Essex cottage life in Loughton

June 13th 2018
By: Melanie Hollidge

Essex is famous for its weatherboard cottages and barns, indeed Loughton has some particularly interesting historic Essex cottages called Britten's Cottages. Britten's Cottages only add to the rich history of Loughton originally known as Lukinton when mentioned in a 1062 charter of Edward the Confessor. 

By 1086, when surveyed for William the Conqueror's newly commissioned Domesday Book, Loughton was listed as Lochintuna and Lochetuna where it is the smaller of the three parishes of Alderton [Alwardtun - Ailward's Town] and Debden [Tippedene]. Later, in 17th century Deeds and Session Rolls Loughton is sometimes written as Lucton or Luction. 

One of the most picturesque and ancient areas in Loughton is the York Hill conservation area.  The row of weather-boarded Cottages at the corner of Pump Hill (previously known as Lyngs lane) and York Hill date to 1585 they are amongst the oldest surviving buildings from Loughton's long history. These historic buildings are of constructed of thick oak beams in a box frame, laid out in 3 bays. It may have originally been constructed as a barn, although the double storey construction appears to contradict this.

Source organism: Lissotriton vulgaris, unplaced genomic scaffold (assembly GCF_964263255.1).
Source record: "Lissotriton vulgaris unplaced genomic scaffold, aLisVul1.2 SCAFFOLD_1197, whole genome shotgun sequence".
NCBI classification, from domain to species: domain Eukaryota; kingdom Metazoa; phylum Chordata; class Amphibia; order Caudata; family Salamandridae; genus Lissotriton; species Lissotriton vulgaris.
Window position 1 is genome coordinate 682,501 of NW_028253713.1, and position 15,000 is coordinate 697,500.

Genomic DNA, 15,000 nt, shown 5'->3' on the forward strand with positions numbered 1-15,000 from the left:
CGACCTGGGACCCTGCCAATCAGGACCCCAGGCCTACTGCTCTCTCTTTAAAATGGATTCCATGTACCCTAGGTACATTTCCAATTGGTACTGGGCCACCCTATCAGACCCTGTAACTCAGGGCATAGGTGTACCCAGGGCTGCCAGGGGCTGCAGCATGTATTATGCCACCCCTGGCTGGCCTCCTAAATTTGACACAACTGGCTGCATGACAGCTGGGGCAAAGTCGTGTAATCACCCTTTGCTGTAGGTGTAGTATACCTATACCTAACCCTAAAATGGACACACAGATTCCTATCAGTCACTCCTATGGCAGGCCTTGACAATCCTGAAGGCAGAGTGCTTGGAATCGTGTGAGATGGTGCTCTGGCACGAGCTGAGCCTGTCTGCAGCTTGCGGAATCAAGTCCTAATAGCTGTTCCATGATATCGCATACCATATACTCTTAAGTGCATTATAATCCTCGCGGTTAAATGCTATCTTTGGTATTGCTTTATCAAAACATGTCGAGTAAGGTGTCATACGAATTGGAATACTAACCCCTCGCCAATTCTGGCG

It was the Britten family (formerly Bretaigne) who first established themselves in the York Hill area of Loughton in 1585 when they leased the cottages at the junction of York Hill and Pump Hill, now known as "Britten's Cottages". The area at the time was ideal for the pottery industry because of the plentiful supply of clay, wood from the forest for the firing, abundant springs and streams all ready to supply the market in London. Several kilns were built in this area of Loughton, evidence of which has been discovered during excavation over the years. 

Loughton, Chigwell and Woodford may now be graced by much larger grander, properties and barn conversions as well as weatherboarded cottages but it is great to be in a county so rich with history.